The Power of Money


The year is 2016, and almost everything costs money, even the activities in school. Especially the activities in school. The school is fueled by the district and if there is only a very small amount that can be given to the programs on campus, basically everyone will have to fundraise to reach goal amounts for their budgets. Whether it is a booster club or students themselves, fundraising occurs in every way it can.

ASB is one of these self-funded programs raise money  through events put on by the students to make money for their classmates.

“Any money we need for the ASB room or any events that we put on we fundraise for ourselves. It’s put into a large account that’s called the ASB budget that also can be given to any club like Link Crew that could ask for money.” senior ASB president Julia Wright said.  

ASB funds the clubs on campus if any money is needed to be given out for events or supplies. Although ASB covers the entire school, each class has their own budget which carries over year after year. This is the reason for the aggressive fundraising seen by each separate graduating class on campus.

“The only account that doesn’t carry over is the senior account because at the end of the year we decide what to do with it. So in years past, the senior class has decided to divide it up and give it to the other classes as a boost or they give it as a gift.” Wright said.

Senior year is by far the most expensive year for students with events like senior ball and senior picnic in addition to anything graduation related.

ASB is not the only program that has to fundraise for their goal amounts. Athletics all have separate accounts for the different sports, funded by little amounts of money from the district and their booster clubs. The booster clubs are run mostly by the parents of the players and they, like ASB, put on events and sometimes have the players fundraise themselves.

“The booster clubs do all the heavy lifting when it comes to finances,” Athletic Director Gary Walin said.

Thousand Oaks High School is under the Title IX guidelines to treat every sport equally, especially in financing. The amount of money given to the sport from the school is dependent on the amount of teams in the program. For example, baseball has three teams and boys soccer has three teams, meaning that those programs get the same amount of money from the school. This money is never enough to fund the sport through the entire season or year, and this is where the booster clubs kick in.

The district does cover any cost for equipment that is used for safety purposes, like pads and helmets for football. Transportation prices can cover a wide range depending on the distance and number of players that need to be transported to the event.

There is a reoccurring theme here. Booster clubs rule the financial world of activities in school with the occasional student run organization like ASB that puts on their own events with their gradually raised funds. One of the most expensive sports on campus that has some of the best athletes on campus is dance. And dance needs all the money they can get.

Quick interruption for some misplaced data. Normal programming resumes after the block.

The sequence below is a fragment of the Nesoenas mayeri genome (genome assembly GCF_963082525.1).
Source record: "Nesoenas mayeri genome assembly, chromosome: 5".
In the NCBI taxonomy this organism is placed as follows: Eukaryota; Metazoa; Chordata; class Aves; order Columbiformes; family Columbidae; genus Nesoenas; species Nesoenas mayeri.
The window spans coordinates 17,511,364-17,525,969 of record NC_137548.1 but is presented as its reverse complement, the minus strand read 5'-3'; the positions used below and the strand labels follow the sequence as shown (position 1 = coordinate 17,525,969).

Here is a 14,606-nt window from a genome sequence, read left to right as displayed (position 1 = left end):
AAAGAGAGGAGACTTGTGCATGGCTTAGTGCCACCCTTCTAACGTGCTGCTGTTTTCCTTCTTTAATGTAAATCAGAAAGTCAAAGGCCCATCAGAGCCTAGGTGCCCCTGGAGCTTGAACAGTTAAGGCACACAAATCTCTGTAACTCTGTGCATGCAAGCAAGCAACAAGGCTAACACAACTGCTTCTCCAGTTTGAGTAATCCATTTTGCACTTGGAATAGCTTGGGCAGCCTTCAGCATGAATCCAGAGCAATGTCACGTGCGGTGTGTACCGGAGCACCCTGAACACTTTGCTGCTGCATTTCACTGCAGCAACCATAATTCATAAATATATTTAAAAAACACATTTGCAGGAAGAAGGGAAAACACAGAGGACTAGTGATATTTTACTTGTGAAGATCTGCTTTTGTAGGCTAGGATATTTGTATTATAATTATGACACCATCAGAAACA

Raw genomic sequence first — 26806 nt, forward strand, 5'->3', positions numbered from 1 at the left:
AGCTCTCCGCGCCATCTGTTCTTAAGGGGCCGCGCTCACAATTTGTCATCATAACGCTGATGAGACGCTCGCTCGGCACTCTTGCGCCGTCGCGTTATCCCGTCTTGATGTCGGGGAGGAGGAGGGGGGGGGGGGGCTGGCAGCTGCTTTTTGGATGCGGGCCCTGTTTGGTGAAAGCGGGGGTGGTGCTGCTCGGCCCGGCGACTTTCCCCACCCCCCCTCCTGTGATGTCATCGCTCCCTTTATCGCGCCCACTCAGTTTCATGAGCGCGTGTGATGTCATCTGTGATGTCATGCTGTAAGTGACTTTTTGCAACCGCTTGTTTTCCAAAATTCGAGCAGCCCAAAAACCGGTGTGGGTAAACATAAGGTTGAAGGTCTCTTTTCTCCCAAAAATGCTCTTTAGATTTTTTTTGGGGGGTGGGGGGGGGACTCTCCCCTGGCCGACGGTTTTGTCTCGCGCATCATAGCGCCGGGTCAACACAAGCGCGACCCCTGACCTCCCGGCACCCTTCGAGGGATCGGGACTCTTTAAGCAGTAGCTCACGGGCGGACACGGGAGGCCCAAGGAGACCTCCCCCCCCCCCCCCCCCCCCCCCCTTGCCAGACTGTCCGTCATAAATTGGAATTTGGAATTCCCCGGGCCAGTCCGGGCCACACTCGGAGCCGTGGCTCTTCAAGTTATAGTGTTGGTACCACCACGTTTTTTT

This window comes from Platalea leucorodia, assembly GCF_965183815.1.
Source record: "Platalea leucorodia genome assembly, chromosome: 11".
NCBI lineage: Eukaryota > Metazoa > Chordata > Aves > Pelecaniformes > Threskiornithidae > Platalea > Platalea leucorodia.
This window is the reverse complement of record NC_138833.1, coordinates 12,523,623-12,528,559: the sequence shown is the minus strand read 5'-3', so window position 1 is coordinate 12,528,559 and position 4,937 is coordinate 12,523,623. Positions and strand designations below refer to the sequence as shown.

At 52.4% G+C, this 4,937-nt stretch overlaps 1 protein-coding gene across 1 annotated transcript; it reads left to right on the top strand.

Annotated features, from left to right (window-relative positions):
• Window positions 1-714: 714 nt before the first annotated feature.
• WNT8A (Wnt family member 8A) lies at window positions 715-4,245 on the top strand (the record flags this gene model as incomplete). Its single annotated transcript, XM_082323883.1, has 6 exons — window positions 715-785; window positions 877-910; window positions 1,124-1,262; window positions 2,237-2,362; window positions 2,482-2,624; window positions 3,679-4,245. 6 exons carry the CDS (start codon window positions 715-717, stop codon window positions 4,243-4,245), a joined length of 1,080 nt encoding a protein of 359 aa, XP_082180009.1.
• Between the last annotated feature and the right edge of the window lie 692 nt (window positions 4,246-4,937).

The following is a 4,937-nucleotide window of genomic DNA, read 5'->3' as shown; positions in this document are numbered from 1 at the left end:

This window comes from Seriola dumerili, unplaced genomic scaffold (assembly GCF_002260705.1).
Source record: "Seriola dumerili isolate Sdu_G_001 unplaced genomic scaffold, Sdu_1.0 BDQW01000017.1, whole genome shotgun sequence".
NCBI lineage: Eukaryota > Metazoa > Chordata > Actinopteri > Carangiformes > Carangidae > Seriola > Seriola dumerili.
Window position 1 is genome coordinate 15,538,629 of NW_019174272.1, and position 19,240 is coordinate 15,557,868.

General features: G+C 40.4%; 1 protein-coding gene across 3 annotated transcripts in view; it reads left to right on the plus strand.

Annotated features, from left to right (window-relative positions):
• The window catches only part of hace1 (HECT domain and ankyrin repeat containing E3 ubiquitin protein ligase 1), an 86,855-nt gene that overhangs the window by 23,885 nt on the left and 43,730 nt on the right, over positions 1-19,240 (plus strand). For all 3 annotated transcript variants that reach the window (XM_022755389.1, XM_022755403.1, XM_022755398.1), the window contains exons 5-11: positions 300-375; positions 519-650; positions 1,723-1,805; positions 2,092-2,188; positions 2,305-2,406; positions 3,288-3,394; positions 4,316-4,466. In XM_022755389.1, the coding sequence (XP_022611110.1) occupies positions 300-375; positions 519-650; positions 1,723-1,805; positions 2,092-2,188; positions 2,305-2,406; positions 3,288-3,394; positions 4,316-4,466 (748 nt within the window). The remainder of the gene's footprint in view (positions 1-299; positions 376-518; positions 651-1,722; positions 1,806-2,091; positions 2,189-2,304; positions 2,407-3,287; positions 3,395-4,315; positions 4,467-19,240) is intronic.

Dance does not receive any money from the school for dance team. They are under the same guidelines with the district covering any equipment used for safety, but they only receive little amounts of money for the dance class, Team is a whole different story. The average cost per year for one varsity dance team member can vary from three to five thousand dollars depending on the solos and performances that the dancers make.

“Performances can vary from the whole team to only six dancers, so the cost can depend on which performances the dancers are in.”  Dance Team Varsity Coach Jaleen Murphy said.

The cost can vary on the entry fee and whether or not the team stays overnight at a hotel in somewhere farther than two to three hours away for a tournament because scheduling could make driving up and down very inconvenient for parents and dancers themselves.

Transportation is almost always handled by the parents of the performers because they all want to see their kids play which is very understandable. This can also help save money on transport costs if there is no need to pay for a bus.

“I prefer to stay in state, but I would not be opposed to going out of state for a competition. California does tend to have the best competition for dance in the country, making it easier on us,” said Murphy.

This is perfect for dance, because the best competition pushes the need for the most skilled dancers, overall benefiting Dance at a lower cost than an out of state team from Florida who would have to travel all the way over here.

With all this said, all this information gathered, one factor remains constant throughout sports, activities and dance. Fundraising is the biggest factor of  finances in Thousand Oaks High School whether it is student run or parent run.

There have not been cuts, the money just really is not there. The booster clubs and fundraising events that help make the goal amounts of money.. Money drives everyhting and always has all over the world, so why should it stop at the schools? It is not just the activities that have trouble making money either. The school itself has trouble raising funds for items like new textbook, unless there is a change in the subject where a change is needed for success of students.

The other key of fundraising for programs is the unity of the community in and around Thousand Oaks High School. Fundraisers can only work if there are participants willing to give to the school.

As long as the boosters can continue to provide for their activities and as long as students can continue to support fellow students by going to their events, Thousand Oaks will be okay for the time being.

The “time being” could be short lived or last a very long time because of the inpredictability of money and its lasting power.

Photo Credit // Tracy O Flickr // With Permission